Category Archives: Frankenstein

Contradictions abound in Frankenstein

“That is also my victim!…in his murder my crimes are consummated; the miserable series of my being is wound to its close! Oh, Frankenstein! Generous and self-devoted being! What does it avail that I now ask thee to pardon me?” (emphasis mine, p. 240)

I think this line encapsulates much of the contradictory emotions propelling the novel. First, it acknowledges the competing motives driving Frankenstein’s actions. And second, it shows that Frankenstein’s demon is also conflicted by feelings that are at odds with each other. He is grief stricken at the sight of his dead creator, after all but ensuring it in the most painful way. I’ll briefly expand on these two observations.

Generous and self-devoted? Will the real Frankenstein please stand up?

Yes, it appears that Frankenstein was capable of both generosity and self-devotion. Leading up to the moment of creation, Frankenstein had been consumed by obsession and devoted all his energy into achieving his goal at the expense of all that was dear to him–his beloved family, best friend, appreciation of nature, and health. Clearly he was self-devoted, but he was generous, too. Even the monster thought so. I assume that Frankenstein’s creation felt that his creator was generous by virtue of the fact that he bestowed him with life. However, he shows generosity in other ways, especially through his concern for humanity. Soon after he begins work on Adam’s Eve he abandons the project, even if it meant incurring the demon’s wrath:

“I shuddered to think that future ages might curse me as their pest, whose selfishness had not hesitated to buy its own peace at the price perhaps of the existence of the whole human race” (p. 190).

He showed this concern earlier in the novel as well, when he withheld the secret to life from Walton: “Learn from me, if not by my precepts, at least by my example, how dangerous is the acquirement of knowledge, and how much happier that man is who believes his native town to be the world, than he who aspires to become greater than his nature will allow” (p. 81).

Yet on his deathbed he gives a rousing speech to Walton’s exasperated crew, extolling the virtues of their “glorious expedition”: “You were hereafter to be hailed as the benefactors of your species; your name adored, as belonging to brave men who encountered death for honour and the benefit of mankind” (p. 236). These were doubtless some of the things he had in mind when he decided to give life what he now admits was a grave mistake.

How do we reconcile these contradictory statements?

I’m not sure, but Victor’s not the only one who can’t seem to make up his mind. The monster, too, is divided by loyalties to competing emotions. He swore bloody revenge on his creator yet, after successfully doing so, asks for repentance. I’m not entirely sure where I’m going with this, except to say that Shelley went to great lengths to complicate the characters and that their internal drama makes a simple reading of this story very difficult.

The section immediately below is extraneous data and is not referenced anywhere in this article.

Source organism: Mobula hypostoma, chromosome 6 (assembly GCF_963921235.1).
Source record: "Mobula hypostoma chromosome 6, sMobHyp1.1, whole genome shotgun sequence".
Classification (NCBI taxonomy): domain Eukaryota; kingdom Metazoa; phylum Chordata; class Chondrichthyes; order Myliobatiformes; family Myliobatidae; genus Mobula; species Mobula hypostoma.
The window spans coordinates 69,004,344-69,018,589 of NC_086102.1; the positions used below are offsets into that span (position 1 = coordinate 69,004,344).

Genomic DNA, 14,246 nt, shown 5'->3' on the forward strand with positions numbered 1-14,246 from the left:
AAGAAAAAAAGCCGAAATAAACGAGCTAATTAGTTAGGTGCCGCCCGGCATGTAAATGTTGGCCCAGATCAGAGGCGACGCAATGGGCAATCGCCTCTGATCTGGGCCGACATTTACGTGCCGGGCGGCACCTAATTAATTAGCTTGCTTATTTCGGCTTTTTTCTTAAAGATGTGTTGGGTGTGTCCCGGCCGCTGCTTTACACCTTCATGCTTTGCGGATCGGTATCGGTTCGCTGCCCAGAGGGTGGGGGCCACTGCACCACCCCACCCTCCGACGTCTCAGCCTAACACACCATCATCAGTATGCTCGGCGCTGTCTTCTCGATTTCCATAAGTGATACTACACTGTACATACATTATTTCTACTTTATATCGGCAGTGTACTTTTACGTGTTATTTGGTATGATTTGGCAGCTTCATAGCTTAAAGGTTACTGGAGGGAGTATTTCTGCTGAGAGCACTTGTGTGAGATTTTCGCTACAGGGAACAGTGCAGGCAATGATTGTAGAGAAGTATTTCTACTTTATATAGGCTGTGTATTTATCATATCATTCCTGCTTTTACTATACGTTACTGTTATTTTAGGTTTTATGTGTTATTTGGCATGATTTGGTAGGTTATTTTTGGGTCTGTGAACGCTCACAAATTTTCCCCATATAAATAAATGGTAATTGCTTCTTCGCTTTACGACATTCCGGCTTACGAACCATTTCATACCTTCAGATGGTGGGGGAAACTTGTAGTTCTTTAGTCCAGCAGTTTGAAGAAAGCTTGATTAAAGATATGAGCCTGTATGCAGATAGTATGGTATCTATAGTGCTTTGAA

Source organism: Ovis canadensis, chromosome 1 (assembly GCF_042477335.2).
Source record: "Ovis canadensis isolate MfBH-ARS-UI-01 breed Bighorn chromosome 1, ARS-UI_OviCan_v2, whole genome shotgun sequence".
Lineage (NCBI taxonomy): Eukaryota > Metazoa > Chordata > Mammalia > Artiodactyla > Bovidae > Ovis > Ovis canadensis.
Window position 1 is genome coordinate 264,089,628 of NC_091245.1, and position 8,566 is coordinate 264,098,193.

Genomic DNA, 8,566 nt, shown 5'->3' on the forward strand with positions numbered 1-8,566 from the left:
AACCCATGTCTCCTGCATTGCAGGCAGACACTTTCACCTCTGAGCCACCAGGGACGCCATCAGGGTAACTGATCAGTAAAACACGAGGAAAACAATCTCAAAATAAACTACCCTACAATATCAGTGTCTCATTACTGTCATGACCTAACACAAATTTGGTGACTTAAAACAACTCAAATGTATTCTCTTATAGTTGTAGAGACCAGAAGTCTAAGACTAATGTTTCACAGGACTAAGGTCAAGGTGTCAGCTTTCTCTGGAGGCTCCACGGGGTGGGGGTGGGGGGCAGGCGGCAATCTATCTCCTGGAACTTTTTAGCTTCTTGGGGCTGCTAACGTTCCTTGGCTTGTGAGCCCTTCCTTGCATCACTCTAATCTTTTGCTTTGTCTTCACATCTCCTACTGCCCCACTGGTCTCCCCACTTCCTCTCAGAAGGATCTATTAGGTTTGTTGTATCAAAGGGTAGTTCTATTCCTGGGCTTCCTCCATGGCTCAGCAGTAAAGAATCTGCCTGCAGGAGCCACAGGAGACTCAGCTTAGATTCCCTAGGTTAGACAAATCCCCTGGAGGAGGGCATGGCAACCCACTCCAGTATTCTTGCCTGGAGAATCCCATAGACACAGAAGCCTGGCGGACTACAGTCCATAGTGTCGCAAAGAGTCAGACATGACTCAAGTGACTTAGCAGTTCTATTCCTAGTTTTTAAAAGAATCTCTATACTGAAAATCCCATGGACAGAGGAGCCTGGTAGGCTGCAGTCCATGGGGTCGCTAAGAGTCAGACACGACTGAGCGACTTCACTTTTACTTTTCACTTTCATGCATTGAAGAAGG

Why is Frankenstein SF?

In class, Professor Sample suggested that science fiction (SF) is often about voyages, both literal and metaphorical. It’s easy to see why this might be the case: if humans possess a primal urge to venture into the unknown, science—and its handmaiden, technology—has been, and is still, essential to fueling that drive. However, the voyage narrative is not exclusive to SF. So if it isn’t just the voyage in Frankenstein that makes it SF, what does? It can’t really be Mary Shelley’s rigorous application of scientific principles to advance her story because she doesn’t. As the editors point out, James Rieger once remarked that “[T]he technological plausibility that is essential to science fiction is not even pretended here” (p. 17). I was especially surprised at how little time Shelley spent on the process of creating the monster. So why do scholars point to this novel as one of the earliest examples of a SF novel?

I think it has to do with one of the central themes in the book, namely, the dangers of unbridled ambition. I haven’t read the whole book yet, but I wonder if Shelley’s Frankenstein isn’t a cautionary tale about the unintended consequences of scientific progress—a theme that has resurfaced in many SF classics since (esp. dystopian ones). I wish I had more to substantiate that thought, but as I’m only half way through the book, I can’t be sure. What do you think? Why is this novel considered SF?